• Patients told us they found it difficult to book appointments in advance and a review of the appointment systems showed no appointments available to pre-book.
  • The practice did not have effective system in place to check the expiry dates of medical consumables. For example, inspectors found a large amount of out of date medical consumables including dressings, boric acid urine sample pots, histological specimen pots and over 100 blood collection tubes.

Janet Williamson, Deputy Chief Inspector of General Practice and Dentistry in CQC’s Central region said:

“It is important that the people who are registered with The Willows Medical Centre can rely on getting the high quality care which everyone is entitled to receive from their GP.

“We found a considerable amount of concerns following our inspection which led to us taking urgent enforcement action in the form of a temporary suspension to protect the safety welfare of patients who use the service.

“As well as the serious concern surrounding the unregistered staff member carrying out tasks they were not qualified for, there were not enough staff within the practice to ensure patients were kept safe.

“Staff confirmed they felt there were not enough staff and told us that requests for additional staff had been refused.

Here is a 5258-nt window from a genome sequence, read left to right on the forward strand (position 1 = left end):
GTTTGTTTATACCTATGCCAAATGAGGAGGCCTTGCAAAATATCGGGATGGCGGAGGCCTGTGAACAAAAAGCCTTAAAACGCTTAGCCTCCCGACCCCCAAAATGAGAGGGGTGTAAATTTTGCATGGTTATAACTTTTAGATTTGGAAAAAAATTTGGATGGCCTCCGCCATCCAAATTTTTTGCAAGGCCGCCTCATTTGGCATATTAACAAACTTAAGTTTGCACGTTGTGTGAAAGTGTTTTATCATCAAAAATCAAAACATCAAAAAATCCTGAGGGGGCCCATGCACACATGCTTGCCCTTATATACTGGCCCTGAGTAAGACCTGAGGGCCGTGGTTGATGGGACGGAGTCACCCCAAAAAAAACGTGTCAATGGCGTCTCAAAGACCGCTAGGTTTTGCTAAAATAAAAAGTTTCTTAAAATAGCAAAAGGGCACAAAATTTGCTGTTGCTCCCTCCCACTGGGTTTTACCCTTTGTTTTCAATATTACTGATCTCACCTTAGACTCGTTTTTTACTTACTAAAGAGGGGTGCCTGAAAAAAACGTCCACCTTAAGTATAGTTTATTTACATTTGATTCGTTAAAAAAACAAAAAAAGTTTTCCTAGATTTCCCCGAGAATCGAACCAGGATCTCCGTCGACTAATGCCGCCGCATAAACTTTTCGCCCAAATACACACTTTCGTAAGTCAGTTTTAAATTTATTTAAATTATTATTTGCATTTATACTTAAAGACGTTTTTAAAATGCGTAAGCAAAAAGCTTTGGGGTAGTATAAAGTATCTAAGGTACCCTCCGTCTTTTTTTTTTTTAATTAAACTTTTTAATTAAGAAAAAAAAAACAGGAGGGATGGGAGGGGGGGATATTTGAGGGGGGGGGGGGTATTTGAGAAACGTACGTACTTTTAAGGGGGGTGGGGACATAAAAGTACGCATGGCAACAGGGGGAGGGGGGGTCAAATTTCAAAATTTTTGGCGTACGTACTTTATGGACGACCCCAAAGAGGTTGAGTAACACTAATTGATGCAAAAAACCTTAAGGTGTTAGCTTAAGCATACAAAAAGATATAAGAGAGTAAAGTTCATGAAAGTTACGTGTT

“The practice had no clear leadership structure, insufficient leadership capacity and limited formal governance arrangements. The provider did not have arrangements in place to ensure safe, high quality care was provided to patients and had knowingly employed a healthcare assistant to undertake medical examinations which were outside the scope of the role and for which the individual was not registered or regulated.

“There was a culture of fear and blame within the practice and we were not assured that all significant events were reported and used as opportunities to

improve safety within the practice.

“CQC is continuing to work closely with Nottingham North and East Clinical Commissioning Group and NHS England to ensure all patients of the surgery have continued access to alternative GP services in the area.

“We will continue to monitor this practice closely alongside partner agencies to check whether sustainable improvements have been made.